Wasnt the whole point of the 500s that manufacturers could tune to their own house sound with their own input buffer designs?
 
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Mivera

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#33
My experience of NC400s is that they just sound clean and neutral. I can understand why some dont like this, they are looking for euphony. If you partner this with the "wrong" speakers or room it could turn you off.
Yes I owned the NC 400's for 4 years. Bruno designed the input buffer for absolute transparency. They must be paired with very good source gear or else they can sound cold and dry. However I have been able to achieve IMO much better sound out of the NC500's, yet still achieve measured results superior to the NC400's. So I don't think his buffer is the holy grail.

Anyways, back to the NC-500. The LM4562 based OEM buffer for the NC-500's is closer to the discrete buffer that is used on the NC400's than anything subjectively and measurably. However It's not as good as the NC400 buffer. Yet the noisier Nord buffer is subjectively preferred by all so far.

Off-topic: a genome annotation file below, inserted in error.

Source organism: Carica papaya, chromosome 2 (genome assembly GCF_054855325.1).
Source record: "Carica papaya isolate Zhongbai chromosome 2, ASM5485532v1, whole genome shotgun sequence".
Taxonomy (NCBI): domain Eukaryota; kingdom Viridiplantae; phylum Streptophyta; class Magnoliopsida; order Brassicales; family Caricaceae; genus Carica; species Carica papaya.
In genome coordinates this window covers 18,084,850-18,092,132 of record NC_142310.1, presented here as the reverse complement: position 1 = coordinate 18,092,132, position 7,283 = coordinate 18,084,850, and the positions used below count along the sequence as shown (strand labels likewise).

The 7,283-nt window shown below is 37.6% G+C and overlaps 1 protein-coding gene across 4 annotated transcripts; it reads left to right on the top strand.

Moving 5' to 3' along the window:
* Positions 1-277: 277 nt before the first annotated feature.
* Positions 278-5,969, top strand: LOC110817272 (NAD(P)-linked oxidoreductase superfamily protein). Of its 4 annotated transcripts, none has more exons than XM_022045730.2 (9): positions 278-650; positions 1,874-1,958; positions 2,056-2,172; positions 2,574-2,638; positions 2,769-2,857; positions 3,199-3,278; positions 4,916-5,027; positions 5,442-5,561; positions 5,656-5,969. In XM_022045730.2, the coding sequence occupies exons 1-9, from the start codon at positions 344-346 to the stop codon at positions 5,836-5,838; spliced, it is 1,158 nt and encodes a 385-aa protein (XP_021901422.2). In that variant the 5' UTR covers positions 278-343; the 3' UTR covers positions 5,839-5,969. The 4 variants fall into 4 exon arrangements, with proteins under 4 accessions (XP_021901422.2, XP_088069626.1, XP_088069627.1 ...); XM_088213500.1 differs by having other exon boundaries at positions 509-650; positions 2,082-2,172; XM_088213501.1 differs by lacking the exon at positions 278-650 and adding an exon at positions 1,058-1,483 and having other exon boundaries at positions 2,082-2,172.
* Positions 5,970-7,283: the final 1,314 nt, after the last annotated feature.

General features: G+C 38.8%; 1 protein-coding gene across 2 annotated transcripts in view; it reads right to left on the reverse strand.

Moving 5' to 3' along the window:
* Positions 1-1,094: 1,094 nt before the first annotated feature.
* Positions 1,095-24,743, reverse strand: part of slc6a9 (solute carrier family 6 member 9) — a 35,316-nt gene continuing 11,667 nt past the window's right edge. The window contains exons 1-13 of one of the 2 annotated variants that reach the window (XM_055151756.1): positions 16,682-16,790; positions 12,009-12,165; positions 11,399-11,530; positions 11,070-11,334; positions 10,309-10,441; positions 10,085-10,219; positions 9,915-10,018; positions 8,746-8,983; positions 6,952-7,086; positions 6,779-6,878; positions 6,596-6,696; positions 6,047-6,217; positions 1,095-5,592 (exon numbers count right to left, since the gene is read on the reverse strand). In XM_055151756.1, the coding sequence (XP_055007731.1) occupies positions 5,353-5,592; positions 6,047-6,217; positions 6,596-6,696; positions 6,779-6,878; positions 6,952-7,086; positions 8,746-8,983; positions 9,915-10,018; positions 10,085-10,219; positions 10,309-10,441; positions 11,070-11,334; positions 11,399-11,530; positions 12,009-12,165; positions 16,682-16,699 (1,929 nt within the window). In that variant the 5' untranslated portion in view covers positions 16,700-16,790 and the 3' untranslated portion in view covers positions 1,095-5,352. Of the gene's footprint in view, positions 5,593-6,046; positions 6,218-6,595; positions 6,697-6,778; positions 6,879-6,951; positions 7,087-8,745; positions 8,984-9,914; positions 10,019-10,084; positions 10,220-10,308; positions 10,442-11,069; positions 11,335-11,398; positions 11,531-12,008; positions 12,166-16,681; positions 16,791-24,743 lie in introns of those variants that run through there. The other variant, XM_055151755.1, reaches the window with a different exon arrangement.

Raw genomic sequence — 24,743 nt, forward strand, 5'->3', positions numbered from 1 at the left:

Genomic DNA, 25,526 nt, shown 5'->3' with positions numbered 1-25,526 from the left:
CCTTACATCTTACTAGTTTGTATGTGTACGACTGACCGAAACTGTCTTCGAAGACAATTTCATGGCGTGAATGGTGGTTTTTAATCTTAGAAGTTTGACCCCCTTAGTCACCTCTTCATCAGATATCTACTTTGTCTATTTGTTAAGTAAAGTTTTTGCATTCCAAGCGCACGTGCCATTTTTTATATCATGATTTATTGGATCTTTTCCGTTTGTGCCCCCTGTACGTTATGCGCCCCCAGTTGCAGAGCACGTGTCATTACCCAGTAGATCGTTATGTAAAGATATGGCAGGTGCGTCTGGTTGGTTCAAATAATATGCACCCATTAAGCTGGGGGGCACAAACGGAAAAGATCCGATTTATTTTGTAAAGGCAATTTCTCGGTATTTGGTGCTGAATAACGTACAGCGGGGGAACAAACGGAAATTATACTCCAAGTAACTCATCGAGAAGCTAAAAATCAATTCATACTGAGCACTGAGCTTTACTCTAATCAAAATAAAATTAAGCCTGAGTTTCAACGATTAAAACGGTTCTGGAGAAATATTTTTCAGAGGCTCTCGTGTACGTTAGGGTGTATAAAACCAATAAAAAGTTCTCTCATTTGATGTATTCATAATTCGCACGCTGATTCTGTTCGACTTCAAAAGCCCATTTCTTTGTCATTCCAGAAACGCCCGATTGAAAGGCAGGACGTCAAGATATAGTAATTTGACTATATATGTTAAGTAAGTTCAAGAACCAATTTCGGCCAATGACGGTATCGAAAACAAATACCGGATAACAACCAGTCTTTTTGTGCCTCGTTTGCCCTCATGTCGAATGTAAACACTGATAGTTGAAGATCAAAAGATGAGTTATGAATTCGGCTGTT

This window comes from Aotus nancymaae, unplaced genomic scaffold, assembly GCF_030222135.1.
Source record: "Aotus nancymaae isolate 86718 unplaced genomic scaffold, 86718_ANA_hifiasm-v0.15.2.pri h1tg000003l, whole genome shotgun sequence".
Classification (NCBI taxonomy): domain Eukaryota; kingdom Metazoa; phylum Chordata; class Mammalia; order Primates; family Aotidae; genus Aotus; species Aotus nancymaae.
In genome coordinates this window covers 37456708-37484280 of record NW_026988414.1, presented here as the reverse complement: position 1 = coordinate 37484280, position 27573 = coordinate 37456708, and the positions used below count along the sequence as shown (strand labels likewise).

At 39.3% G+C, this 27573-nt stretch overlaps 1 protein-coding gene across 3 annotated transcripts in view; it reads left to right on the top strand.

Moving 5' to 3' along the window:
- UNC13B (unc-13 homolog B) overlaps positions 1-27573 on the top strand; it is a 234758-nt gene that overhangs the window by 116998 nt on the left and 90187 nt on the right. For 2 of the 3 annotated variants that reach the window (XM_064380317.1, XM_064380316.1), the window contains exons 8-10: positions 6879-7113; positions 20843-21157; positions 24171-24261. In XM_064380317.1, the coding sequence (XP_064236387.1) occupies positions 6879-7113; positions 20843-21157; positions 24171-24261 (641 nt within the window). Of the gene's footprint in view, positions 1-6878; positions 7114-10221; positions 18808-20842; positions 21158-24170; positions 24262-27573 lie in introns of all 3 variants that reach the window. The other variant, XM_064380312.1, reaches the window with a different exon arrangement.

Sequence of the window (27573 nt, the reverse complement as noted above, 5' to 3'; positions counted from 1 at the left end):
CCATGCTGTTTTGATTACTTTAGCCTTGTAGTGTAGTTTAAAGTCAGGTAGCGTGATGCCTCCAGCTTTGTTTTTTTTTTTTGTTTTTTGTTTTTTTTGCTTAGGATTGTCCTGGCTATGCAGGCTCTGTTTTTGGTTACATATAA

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Opus111

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#34
Bruno designed the input buffer for absolute transparency.
As far as I can tell, 'absolute transparency' to Bruno means lowest measurable distortion. I got that from reading about his Mola Mola DAC where he went the extra mile driving the THD+N down below any other competitors' efforts. So no surprise then if it didn't sound transparent.